Today Seattle Mayor Ed Murray formed a Fair Chance Housing committee to reduce barriers to housing for people with criminal records. The committee will work to develop proposals that address rental housing discrimination, provide wider access to rental assistance and increase enforcement of Seattle fair housing ordinances.
“Creating an affordable Seattle means we must have equitable access to housing for everyone. Too many of our residents face life-long barriers to housing due to their criminal histories long after they have served their sentences and paid their debt to society,” said Mayor Ed Murray. “Lack of fair access to housing can lead to homelessness and deeper dependence on public services. We must ensure everyone in our community has a fair chance to find a stable home.”
The formation of the committee was a recommendation of Seattle’s Housing Affordability and Livability Agenda (HALA) issued in July 2015. The HALA committee pointed to several discriminatory practices, including:
- Advertisements for rental housing that make people with criminal records ineligible to apply.
- Screening criteria that include an absolute exclusion of anyone with a criminal record or a broad category of criminal record, such as a felony.
- Denials based on records that cannot be reported under state law, such as crimes greater than seven years since disposition or release, or juvenile records if the applicant is twenty-one years of age or older.
The U.S. Department of Justice estimates that as many as one-third of adults in the United States have past criminal files. In 2013, a Seattle Office of Civil Rights investigation found that African American and Latino renters were asked about criminal history more frequently than white applicants.
In 2013, the City of Seattle established restrictions on how employers can use conviction and arrest records during the hiring process and in the course of employment.
“I am proud that the Mayor is moving forward with this measure to increase fairness and racial equity in Seattle’s rental housing market,” said Patricia Lally, Director of the Seattle Office for Civil Rights. “This issue impacts everyone, but especially Black, Latino and Native American families, who face disproportionate barriers to stable housing in Seattle.”
“This is about addressing the aftermath of mass incarceration. We hear every day from clients, community groups and advocates that criminal records are a major barrier to housing,” said Merf Ehman of Columbia Legal Services. “A community coalition has come together to work for fair accessible renting for everyone and is committed to unlocking housing for all and ending homelessness.”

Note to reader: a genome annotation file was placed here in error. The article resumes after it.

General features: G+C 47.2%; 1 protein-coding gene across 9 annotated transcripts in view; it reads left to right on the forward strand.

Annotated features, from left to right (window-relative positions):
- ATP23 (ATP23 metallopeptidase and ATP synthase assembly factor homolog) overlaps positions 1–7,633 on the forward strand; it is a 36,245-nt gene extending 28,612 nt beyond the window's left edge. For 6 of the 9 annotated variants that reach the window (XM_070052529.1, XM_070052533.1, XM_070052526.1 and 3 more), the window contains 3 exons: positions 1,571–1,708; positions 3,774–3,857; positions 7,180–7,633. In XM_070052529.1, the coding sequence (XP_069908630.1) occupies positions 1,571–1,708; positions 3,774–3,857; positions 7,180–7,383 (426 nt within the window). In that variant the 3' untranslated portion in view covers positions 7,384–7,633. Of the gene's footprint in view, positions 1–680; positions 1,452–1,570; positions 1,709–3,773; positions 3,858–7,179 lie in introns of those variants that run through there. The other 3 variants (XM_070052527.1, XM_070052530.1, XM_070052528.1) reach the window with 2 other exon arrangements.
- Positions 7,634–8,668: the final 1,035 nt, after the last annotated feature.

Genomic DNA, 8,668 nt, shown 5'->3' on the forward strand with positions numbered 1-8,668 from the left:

While the U.S. Department of Housing and Urban Development (HUD) recently issued guidance to local Housing Authorities about the use of arrest records, state and federal law does not prohibit property managers from running advertisements that exclude people with any type of criminal record from applying for housing, no matter how many years ago an incident occurred.
The Fair Chance Housing committee will provide input to the Office for Civil Rights on a legislative proposal addressing these barriers to housing, while acknowledging and responding to business and safety impacts. The Mayor’s Office and City Attorney’s Office will finalize the legislation prior to sending the proposal to the Seattle City Council for approval.
The members of the Fair Chance Housing committee are:
Billie Abers, Capitol Hill Housing
Afamefuna Ayika, BlackOut WA
Marcel Baugh, Seattle Human Rights Commission
Derrick Belgarde, Chief Seattle Club
Rod Brandon, Seattle Housing Authority
Cameron Carl, Seattle Goodwill
Augustine Cita, Urban League of Metropolitan Seattle
Merf Ehman, Columbia Legal Services
Eric Ellman, Consumer Data Industry Association
Mahnaz Eshetu, Refugee Women’s Alliance
Liz Etta, Tenants Union
Sean Flynn, Rental Housing Association of Washington
Andrew Kashyap, Racial Disparity Project
Mario Paredes, Consejo Counseling and Referral Service
Joe Puckett, Washington Multifamily Housing Association
Pastor Lawrence Willis, United Black Clergy
Clinton Wilson, FareStart
Kira Zylstra, AllHome
The Fair Chance Housing committee also includes a person who is currently experiencing homelessness due to their conviction record.